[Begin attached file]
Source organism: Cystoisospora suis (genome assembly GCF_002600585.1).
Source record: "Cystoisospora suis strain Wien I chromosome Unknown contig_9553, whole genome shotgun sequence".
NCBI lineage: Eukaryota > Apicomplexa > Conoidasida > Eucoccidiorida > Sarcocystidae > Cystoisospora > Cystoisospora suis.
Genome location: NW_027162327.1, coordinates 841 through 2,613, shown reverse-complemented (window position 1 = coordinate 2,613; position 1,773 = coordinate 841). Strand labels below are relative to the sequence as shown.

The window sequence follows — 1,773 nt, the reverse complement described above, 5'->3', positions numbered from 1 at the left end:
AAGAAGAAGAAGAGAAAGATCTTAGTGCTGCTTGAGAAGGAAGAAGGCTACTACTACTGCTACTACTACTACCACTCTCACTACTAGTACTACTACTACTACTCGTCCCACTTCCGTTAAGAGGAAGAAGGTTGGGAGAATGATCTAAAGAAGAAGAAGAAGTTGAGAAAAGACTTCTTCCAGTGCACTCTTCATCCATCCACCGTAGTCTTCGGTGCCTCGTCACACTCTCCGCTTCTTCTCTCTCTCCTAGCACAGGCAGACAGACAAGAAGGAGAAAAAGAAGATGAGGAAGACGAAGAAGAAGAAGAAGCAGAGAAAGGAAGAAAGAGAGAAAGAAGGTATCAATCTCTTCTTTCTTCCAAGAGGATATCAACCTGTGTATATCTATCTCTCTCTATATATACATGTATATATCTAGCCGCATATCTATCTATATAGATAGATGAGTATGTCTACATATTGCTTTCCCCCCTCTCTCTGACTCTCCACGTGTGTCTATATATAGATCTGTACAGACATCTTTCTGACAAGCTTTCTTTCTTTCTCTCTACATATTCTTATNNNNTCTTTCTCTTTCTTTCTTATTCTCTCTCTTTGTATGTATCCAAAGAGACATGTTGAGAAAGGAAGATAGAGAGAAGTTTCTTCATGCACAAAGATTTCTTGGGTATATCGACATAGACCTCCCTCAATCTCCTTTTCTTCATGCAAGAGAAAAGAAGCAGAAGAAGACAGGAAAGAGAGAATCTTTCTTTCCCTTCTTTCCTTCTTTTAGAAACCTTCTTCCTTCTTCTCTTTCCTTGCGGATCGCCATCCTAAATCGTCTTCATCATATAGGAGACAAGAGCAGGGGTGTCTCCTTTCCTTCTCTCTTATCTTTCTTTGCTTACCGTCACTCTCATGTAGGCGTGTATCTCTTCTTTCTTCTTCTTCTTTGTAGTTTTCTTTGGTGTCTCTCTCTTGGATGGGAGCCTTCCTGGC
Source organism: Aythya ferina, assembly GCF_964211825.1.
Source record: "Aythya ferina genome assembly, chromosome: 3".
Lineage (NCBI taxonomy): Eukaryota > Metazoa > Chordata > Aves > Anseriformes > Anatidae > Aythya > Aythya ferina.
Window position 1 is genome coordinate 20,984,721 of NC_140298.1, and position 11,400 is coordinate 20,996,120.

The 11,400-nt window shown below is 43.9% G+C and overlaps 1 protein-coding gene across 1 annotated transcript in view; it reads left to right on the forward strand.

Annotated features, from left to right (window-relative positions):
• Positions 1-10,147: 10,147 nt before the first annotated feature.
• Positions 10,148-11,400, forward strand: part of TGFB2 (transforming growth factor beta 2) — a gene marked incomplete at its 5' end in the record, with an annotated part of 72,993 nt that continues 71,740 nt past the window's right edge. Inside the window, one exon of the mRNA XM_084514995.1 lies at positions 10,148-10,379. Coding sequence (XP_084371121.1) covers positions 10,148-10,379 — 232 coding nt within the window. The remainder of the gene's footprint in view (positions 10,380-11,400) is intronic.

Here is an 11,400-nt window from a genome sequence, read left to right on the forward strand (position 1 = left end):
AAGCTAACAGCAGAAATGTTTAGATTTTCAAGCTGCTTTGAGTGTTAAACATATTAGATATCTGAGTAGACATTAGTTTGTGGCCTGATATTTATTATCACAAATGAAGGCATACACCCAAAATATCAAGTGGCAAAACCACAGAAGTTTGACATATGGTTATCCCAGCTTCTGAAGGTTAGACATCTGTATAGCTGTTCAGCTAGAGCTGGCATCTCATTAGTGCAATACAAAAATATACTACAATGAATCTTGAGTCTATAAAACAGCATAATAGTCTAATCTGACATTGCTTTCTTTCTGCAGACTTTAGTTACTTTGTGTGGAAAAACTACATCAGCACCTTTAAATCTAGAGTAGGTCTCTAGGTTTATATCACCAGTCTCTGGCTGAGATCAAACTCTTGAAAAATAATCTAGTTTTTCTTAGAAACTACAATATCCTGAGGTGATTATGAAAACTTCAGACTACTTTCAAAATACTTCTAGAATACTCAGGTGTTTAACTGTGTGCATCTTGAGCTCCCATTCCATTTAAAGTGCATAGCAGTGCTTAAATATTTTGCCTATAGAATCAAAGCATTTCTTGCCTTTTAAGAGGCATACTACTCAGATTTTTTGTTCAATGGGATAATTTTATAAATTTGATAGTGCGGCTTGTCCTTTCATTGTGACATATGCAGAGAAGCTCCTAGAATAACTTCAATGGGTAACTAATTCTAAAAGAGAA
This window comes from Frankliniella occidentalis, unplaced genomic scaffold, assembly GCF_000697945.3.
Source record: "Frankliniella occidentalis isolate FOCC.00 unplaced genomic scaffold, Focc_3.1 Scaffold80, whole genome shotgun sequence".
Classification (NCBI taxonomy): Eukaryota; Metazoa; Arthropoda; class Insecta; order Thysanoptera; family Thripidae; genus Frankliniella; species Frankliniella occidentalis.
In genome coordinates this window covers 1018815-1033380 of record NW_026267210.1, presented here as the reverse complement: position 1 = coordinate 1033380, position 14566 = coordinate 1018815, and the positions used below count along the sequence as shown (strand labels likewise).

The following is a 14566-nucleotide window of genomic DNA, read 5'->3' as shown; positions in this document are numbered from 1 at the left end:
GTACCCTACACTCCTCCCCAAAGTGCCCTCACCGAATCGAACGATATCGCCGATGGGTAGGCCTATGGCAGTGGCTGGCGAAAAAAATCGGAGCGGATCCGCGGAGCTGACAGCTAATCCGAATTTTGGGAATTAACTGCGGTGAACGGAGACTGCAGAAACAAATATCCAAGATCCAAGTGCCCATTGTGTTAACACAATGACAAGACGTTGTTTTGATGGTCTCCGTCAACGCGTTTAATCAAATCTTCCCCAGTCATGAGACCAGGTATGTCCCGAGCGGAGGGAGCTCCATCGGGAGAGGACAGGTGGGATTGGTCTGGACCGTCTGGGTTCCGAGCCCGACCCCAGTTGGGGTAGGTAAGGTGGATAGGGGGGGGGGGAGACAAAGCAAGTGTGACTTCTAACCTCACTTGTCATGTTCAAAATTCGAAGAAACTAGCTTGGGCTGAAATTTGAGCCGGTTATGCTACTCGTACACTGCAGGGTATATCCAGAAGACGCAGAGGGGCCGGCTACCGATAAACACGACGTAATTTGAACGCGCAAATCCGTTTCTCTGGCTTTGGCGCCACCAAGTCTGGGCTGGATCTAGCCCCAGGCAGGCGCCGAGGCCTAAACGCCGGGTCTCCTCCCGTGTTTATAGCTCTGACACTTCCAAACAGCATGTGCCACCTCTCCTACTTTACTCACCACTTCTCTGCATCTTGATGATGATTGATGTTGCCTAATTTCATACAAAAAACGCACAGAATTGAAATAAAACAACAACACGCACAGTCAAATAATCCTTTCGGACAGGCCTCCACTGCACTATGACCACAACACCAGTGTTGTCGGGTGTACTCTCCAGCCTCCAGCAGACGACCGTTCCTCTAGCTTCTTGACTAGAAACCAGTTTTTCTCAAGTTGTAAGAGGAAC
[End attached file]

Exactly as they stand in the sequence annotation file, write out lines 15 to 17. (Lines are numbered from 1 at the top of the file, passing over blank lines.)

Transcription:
Here is an 11,400-nt window from a genome sequence, read left to right on the forward strand (position 1 = left end):
AAGCTAACAGCAGAAATGTTTAGATTTTCAAGCTGCTTTGAGTGTTAAACATATTAGATATCTGAGTAGACATTAGTTTGTGGCCTGATATTTATTATCACAAATGAAGGCATACACCCAAAATATCAAGTGGCAAAACCACAGAAGTTTGACATATGGTTATCCCAGCTTCTGAAGGTTAGACATCTGTATAGCTGTTCAGCTAGAGCTGGCATCTCATTAGTGCAATACAAAAATATACTACAATGAATCTTGAGTCTATAAAACAGCATAATAGTCTAATCTGACATTGCTTTCTTTCTGCAGACTTTAGTTACTTTGTGTGGAAAAACTACATCAGCACCTTTAAATCTAGAGTAGGTCTCTAGGTTTATATCACCAGTCTCTGGCTGAGATCAAACTCTTGAAAAATAATCTAGTTTTTCTTAGAAACTACAATATCCTGAGGTGATTATGAAAACTTCAGACTACTTTCAAAATACTTCTAGAATACTCAGGTGTTTAACTGTGTGCATCTTGAGCTCCCATTCCATTTAAAGTGCATAGCAGTGCTTAAATATTTTGCCTATAGAATCAAAGCATTTCTTGCCTTTTAAGAGGCATACTACTCAGATTTTTTGTTCAATGGGATAATTTTATAAATTTGATAGTGCGGCTTGTCCTTTCATTGTGACATATGCAGAGAAGCTCCTAGAATAACTTCAATGGGTAACTAATTCTAAAAGAGAA
This window comes from Frankliniella occidentalis, unplaced genomic scaffold, assembly GCF_000697945.3.